[Economists have been trying to quantify happiness](Truck and Barter](http://truckandbarter.com/mt/archives/2006/06/the_hedonic_tre.html) or well-being in numerical terms for years.
The housing wealth effect  has been one of the more important linkages between the housing market and consumer patterns in the current economy.
Can we infer that the more propserous a household is, the happier it is? (I can imagine a huge swath of the population shaking their heads “NO!” to that comment.) I do a lot of real estate consulting in divorce cases and I KNOW this to be a false statement.
So lets back up. Rather than prosperity, lets say we associate well-being  on national basis with GDP and see if that ties into housing.
Gross Domestic Product (GDP)  deals with output and the wealth effect deals with consumption.
The OECD report showed there is a correlation between GDP and leisure time [OECD] . They looked at a large array of countries and interviewed residents about their happiness and charted it against their nation’s GDP.
Work may drive growth, but for most people, more free time contributes to well-being, as long as it is not accompanied by lower income. Still, one often-heard remark about the gap in economic performance between OECD countries is that US workers may earn more money but they work longer hours, whereas Europeans prefer more leisure to more work, or indeed, more money, and so are better off.
To more accurately measure happiness using GDP, the OECD report [Yale Economic Review]  compares multiple alternative measures of happiness:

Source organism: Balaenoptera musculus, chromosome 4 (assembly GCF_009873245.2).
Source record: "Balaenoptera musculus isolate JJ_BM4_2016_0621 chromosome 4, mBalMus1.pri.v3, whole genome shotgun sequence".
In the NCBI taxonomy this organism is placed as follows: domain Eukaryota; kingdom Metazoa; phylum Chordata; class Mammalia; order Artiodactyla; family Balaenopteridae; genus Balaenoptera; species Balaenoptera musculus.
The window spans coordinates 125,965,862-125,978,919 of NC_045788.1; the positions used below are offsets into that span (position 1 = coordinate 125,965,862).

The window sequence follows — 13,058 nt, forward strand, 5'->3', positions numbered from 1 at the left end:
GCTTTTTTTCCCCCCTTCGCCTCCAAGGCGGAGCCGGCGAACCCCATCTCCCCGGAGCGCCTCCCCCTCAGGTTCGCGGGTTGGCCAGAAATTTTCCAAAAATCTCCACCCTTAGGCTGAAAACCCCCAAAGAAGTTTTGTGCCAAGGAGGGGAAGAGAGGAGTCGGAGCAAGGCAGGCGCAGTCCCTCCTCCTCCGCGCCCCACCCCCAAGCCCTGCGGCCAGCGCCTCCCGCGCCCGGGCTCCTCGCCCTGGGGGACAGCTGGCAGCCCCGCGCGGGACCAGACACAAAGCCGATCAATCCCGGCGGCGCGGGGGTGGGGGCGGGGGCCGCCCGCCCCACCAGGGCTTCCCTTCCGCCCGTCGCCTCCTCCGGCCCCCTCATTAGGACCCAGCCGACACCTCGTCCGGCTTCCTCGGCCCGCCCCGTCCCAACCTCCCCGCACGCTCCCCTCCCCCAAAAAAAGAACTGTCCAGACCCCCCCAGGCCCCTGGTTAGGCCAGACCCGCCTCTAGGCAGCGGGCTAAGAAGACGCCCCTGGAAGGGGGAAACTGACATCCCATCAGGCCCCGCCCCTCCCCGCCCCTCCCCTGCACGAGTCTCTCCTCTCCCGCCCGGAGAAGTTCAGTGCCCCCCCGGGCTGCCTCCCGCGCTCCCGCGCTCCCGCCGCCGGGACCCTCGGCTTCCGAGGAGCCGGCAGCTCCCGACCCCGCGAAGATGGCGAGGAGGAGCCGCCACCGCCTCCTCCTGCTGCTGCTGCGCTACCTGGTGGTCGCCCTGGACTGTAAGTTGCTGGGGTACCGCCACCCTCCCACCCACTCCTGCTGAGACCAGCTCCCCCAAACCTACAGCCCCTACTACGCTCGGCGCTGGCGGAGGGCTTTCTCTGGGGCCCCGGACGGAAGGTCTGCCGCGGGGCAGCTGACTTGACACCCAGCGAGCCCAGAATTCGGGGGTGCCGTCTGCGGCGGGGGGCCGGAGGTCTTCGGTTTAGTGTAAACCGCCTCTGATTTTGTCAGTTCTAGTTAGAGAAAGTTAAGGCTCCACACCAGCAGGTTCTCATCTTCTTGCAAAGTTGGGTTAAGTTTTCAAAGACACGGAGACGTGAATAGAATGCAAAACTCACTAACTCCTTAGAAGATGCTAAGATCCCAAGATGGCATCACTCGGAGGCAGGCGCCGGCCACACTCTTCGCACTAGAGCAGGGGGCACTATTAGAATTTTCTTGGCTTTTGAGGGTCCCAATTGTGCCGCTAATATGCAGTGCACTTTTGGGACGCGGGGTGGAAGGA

“national accounts indicators,” such as net national income, more accurately reflect economic resources because they correct for transfer payments and other market factors.
“extended monetary measures,” integrates non-market factors such as leisure time into traditional monetary statistics.
neglected social influences which affect happiness and yet cannot be easily reflected in economic statistics. They separate social indicators into four rough categories: self-sufficiency, equity, health, and social cohesion, and identify proxies such as average years of schooling and infant mortality to help quantify the indicators and find that most correlate well with output data.
The authors conclude in their study that GDP, while flawed can be a pretty good indicator of happiness on a country-wide basis.
Therefore, since housing can correlate with GDP and GDP correlates to well-being (happiness), can we infer that (how we feel about our) housing, affects our happiness?
Sure its a stretch, just like an adjustable rate mortgage thats about to reset.